Directed by Lasse Hallström. Starring Richard Gere, Alfred Molina, Hope Davis, Julie Delpy, Marcia Gay Harden.
For years, I knew that one day a brave filmmaker would tackle the true story of how writer Clifford Irving almost managed the amazing feat of getting his completely fake autobiography of mogul/lunatic Howard Hughes published. I also knew that I would see the film; I’ve found the story of the grand scam of Clifford Irving intriguing ever since I ran into mention of it as a elementary school kid in The Book of Lists, contained in a list of “The Top Ten Hoaxes of All Time,” compiled by Clifford Irving himself (although the best hoaxer on the list is William Henry Ireland, who had the nerve to write his own “new” Shakespeare plays).
Answer: “Well, a little. Hey this is a movie, after all.” For the sake of extra drama and hefty doses of paranoia to fit in with the legacy of Howard Hughes and the dawning of the Watergate Scandal, The Hoax has hocked up a few howler fabrications of its own. I’m not complaining—movies aren’t the real world, and on-screen drama comes first—but viewers who want to know what's real and what's the screenwriter’s imagination can read this account the details of the actual hoax. Hallström’s movie plays up an angle involving Hughes manipulating Irving’s hoax and the fake autobiography as a driving motive behind Watergate. I also don’t known much personally about Clifford Irving, but I don’t believe he suffered from Hughes-style delusions himself, as the film shows. Irving has has publicly stated: “I had nothing to do with this movie, and it had very little to do with me.” I can only imagine he isn’t fond of being portrayed on screen as willing to destroy his friends’ lives and break-up his marriage in the name of a bestselling book. That Gere’s performance is excellent must just make it seem worse. Irving had chutzpah, you cannot deny that, and the aggressiveness to push his falsehood to the breaking point, daring anyone to prove him wrong. Repeat the lies enough, and somehow it becomes the truth... until the one slip up that brings it all down. Our current administration has learned this lesson, although they continue to push their falsehoods any way to a public that no longer believes a word they say. I doubt Hallström intended this, but this theme gives The Hoax a searing timeliness.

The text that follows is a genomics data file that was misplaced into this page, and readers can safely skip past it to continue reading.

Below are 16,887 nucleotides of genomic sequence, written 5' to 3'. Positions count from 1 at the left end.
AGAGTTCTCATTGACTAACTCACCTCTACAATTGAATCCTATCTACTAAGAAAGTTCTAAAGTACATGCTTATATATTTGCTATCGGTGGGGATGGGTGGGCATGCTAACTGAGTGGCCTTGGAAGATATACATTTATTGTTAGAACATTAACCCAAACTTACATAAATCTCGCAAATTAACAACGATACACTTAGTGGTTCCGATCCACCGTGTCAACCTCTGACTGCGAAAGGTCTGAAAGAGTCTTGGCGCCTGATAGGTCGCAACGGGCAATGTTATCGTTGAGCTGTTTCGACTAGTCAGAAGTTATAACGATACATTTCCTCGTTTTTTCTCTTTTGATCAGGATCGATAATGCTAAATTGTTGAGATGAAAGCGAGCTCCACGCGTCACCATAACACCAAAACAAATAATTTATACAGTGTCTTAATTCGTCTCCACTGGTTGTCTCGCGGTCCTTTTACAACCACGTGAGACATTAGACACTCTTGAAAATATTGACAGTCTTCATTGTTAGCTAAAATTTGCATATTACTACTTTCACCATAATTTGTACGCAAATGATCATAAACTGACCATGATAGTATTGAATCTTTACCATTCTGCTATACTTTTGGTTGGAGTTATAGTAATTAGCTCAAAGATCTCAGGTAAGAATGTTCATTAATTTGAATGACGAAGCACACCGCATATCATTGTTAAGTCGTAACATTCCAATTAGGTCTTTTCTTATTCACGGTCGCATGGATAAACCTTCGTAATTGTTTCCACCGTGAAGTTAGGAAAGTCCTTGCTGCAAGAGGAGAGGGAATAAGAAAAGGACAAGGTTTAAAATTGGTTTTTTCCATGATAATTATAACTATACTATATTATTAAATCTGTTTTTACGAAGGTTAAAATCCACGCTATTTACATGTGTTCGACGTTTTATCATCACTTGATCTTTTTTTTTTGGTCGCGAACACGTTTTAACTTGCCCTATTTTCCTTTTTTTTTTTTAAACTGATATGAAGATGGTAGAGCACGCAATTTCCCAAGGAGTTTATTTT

The Hoax might make an interesting double-feature with Scorsese's biopic of Hughes, The Aviator—although it would be a long double feature. Hughes only appears in archival footage in The Hoax, and once as a veiled figure in a false flashback in the Desert Inn, but his legacy and specter hovers over the whole story. I doubt Clifford’s dementia about Hughes really happened, but it is easy to see how someone could be drawn hypnotically toward a figure as fascinating and frustrating as Howard Hughes, and thus toward a story like The Hoax.